Since 2007, Airbnb has opened up new opportunities for its hosts to meet new people and make money by renting out parts of their homes they weren’t using. In that same vein, a startup called EatWith wants to offer up a similar opportunity for its users to use their cooking skills as a way to make cash and engage in conversation with new people.
Founded in 2012 by Guy Michlin and Shemer Schwarz, EatWith provides a marketplace that connects diners and hosts, creating a unique social experience where guests get to know one another while also eating an authentic, home-cooked meal.
For hosts, there’s the appeal of opening up their homes to meeting new people, and hey, making a little extra money along the way by doing something that they love. And guests get to break bread with other open-minded visitors sharing stories and experiences.
The company pre-vets all hosts to ensure that they’re not only good cooks, but that they also are friendly and have the skills necessary to get along with and host strangers in their home. According to Michlin, there are three main “ingredients” it looks for in a host: the ability to host and communicate; ability to cook; and the ambiance of their home. Each host’s home and menu is reviewed before being added to the platform.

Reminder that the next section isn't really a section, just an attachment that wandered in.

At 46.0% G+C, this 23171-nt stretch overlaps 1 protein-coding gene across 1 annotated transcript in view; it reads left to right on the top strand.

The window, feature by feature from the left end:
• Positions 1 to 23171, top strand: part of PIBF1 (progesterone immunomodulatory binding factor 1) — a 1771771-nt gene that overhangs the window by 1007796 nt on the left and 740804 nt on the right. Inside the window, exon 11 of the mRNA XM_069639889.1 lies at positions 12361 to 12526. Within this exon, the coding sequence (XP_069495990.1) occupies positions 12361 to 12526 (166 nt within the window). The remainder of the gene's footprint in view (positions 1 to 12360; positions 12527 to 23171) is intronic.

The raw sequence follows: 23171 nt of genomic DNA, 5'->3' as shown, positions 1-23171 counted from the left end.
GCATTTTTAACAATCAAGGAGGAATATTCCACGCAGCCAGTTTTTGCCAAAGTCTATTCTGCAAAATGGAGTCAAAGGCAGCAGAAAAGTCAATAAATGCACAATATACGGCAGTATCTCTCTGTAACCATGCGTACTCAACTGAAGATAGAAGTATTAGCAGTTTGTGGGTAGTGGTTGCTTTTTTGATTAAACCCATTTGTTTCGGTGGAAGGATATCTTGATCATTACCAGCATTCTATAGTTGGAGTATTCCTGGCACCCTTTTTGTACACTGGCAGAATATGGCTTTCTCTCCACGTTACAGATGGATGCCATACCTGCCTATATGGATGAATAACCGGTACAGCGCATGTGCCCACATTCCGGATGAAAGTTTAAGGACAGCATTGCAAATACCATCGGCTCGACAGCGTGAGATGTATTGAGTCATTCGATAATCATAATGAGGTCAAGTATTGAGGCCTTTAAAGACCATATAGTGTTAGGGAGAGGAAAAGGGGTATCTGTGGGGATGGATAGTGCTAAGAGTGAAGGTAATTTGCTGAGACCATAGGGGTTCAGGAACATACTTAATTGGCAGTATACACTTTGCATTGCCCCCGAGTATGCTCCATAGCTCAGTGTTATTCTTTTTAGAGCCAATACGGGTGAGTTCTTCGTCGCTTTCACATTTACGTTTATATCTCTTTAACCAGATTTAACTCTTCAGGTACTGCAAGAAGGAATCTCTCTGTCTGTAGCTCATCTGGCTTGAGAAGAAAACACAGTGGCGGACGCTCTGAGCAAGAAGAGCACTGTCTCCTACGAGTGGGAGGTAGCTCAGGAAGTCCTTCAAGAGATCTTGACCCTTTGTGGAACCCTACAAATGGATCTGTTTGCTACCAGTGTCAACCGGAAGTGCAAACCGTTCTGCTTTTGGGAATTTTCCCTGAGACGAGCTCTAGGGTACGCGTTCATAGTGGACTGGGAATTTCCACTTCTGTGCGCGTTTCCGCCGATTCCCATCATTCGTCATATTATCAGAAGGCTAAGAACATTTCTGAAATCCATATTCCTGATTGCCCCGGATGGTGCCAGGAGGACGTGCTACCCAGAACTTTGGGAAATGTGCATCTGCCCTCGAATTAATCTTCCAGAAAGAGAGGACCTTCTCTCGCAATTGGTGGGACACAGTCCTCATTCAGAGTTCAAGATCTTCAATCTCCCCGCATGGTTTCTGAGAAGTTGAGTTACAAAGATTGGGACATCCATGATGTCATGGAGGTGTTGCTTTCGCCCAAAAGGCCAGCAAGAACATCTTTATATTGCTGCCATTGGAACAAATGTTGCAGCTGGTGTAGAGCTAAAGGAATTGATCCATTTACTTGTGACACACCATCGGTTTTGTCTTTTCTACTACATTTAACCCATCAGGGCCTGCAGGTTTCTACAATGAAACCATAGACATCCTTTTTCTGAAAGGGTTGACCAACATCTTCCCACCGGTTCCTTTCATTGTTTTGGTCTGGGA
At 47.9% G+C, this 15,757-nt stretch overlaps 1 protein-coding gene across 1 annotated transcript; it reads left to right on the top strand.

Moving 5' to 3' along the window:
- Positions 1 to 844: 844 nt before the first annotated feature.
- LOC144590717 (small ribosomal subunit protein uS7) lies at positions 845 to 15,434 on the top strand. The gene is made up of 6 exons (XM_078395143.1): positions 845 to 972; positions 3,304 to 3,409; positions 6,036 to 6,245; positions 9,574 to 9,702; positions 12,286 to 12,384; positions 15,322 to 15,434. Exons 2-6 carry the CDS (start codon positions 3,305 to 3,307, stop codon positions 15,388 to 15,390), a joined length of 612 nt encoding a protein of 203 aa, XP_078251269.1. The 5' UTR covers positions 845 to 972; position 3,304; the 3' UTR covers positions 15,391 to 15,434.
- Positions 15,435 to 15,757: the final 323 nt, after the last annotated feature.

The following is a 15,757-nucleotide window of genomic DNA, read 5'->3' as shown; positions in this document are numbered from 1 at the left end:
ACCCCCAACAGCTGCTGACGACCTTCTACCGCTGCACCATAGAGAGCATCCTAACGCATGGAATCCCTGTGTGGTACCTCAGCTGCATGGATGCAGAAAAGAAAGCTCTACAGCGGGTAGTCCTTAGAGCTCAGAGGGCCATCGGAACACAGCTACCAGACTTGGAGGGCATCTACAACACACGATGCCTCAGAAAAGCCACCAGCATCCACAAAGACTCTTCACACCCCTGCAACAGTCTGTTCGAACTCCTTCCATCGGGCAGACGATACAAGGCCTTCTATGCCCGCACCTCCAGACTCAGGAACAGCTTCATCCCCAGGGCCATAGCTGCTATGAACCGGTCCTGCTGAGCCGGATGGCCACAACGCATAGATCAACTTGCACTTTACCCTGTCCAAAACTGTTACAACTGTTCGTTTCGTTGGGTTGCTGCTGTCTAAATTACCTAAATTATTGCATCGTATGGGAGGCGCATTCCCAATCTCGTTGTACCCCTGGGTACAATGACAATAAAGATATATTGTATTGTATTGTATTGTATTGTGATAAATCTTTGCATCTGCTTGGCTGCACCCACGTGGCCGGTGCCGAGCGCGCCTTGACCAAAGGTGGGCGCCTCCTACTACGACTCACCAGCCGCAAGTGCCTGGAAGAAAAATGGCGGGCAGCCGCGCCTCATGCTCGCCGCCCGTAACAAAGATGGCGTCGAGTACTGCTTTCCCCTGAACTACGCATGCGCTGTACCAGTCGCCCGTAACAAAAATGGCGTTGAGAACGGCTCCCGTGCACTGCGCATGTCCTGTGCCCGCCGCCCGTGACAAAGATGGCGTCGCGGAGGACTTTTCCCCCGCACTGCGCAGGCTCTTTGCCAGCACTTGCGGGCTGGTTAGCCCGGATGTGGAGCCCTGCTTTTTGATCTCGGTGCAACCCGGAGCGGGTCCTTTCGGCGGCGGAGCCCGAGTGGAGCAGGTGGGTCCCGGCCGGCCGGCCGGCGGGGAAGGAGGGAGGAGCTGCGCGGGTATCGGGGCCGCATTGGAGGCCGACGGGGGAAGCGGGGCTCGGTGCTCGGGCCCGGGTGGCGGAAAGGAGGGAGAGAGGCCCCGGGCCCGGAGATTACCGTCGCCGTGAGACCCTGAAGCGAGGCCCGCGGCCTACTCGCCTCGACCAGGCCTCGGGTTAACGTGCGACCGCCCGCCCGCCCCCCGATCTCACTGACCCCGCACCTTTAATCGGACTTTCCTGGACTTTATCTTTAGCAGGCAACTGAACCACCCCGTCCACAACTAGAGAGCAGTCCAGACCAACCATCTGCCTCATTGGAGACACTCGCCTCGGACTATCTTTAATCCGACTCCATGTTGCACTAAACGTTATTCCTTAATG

Of hosts that apply, only about 4 percent make it on, Michlin told me. And those who do get rated by guests to ensure that they continue to have a high-quality experience. While 360-degree feedback isn’t available yet, EatWith is also adding a feature to enable hosts to rate guests.
EatWith officially launched about 18 months ago as part of TechCrunch Disrupt’s Startup Battlefield, and since then has been steadily adding hosts in new markets. The company now has more than 500 hosts in 160 cities and 30 countries around the world, offering up meals to travelers who would like to try out local cuisine. They also cater to locals who would just like to meet new people.
The company currently has 18 employees, after moving its home base from Tel Aviv to San Francisco. It also has employees in some of its largest markets, like New York and Barcelona.
To help it grow into even more markets, EatWith has raised $8 million in funding led by Greylock Partners, with the firm’s marketplace expert Simon Rothman joining the company’s board. Rothman said he wanted to invest because EatWith is the type of startup that helps build connections between people.
“With technology and being so plugged in, there’s something about that but it feels like there’s something missing,” Rothman told me by phone. “When it comes to personal relationships, efficiency isn’t efficacy. We’re digitizing all our interactions, but that has virtualized our relationships.”
He called the dinner table the original social network, and said he feels like technology is finally coming full-circle to enable more personal contact between people. In doing diligence on the deal, Rothman said he went to a number of EatWith dinners in New York and Barcelona, and was impressed by the quality not just of the meal, but of the discussion between hosts and guests.
“It was an experience, not a meal,” he said.
With his help, EatWith hopes to bring the same sort of experience to a whole lot more guests.